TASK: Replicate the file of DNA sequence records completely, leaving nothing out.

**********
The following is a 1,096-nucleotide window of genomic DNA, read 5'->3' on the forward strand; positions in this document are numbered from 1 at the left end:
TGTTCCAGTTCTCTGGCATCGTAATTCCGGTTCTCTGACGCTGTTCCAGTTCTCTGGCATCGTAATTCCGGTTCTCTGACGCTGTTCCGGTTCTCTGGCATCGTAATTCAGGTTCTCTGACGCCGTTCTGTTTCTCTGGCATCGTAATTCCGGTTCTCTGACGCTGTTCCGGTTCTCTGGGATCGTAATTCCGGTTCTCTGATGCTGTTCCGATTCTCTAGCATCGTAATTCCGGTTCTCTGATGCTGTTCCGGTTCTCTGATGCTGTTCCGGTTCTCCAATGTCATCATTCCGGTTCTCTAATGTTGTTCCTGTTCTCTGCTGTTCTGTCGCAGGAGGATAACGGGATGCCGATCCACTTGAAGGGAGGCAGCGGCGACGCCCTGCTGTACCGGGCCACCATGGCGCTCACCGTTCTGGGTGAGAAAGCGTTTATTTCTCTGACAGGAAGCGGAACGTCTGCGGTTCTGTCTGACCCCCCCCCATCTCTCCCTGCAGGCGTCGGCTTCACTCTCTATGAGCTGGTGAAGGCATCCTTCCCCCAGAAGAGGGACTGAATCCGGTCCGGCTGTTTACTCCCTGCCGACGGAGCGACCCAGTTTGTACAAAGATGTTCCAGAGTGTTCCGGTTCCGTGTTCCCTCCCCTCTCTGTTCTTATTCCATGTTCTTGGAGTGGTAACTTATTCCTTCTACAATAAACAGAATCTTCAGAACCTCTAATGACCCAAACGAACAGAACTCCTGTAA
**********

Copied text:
The following is a 1,096-nucleotide window of genomic DNA, read 5'->3' on the forward strand; positions in this document are numbered from 1 at the left end:
TGTTCCAGTTCTCTGGCATCGTAATTCCGGTTCTCTGACGCTGTTCCAGTTCTCTGGCATCGTAATTCCGGTTCTCTGACGCTGTTCCGGTTCTCTGGCATCGTAATTCAGGTTCTCTGACGCCGTTCTGTTTCTCTGGCATCGTAATTCCGGTTCTCTGACGCTGTTCCGGTTCTCTGGGATCGTAATTCCGGTTCTCTGATGCTGTTCCGATTCTCTAGCATCGTAATTCCGGTTCTCTGATGCTGTTCCGGTTCTCTGATGCTGTTCCGGTTCTCCAATGTCATCATTCCGGTTCTCTAATGTTGTTCCTGTTCTCTGCTGTTCTGTCGCAGGAGGATAACGGGATGCCGATCCACTTGAAGGGAGGCAGCGGCGACGCCCTGCTGTACCGGGCCACCATGGCGCTCACCGTTCTGGGTGAGAAAGCGTTTATTTCTCTGACAGGAAGCGGAACGTCTGCGGTTCTGTCTGACCCCCCCCCATCTCTCCCTGCAGGCGTCGGCTTCACTCTCTATGAGCTGGTGAAGGCATCCTTCCCCCAGAAGAGGGACTGAATCCGGTCCGGCTGTTTACTCCCTGCCGACGGAGCGACCCAGTTTGTACAAAGATGTTCCAGAGTGTTCCGGTTCCGTGTTCCCTCCCCTCTCTGTTCTTATTCCATGTTCTTGGAGTGGTAACTTATTCCTTCTACAATAAACAGAATCTTCAGAACCTCTAATGACCCAAACGAACAGAACTCCTGTAA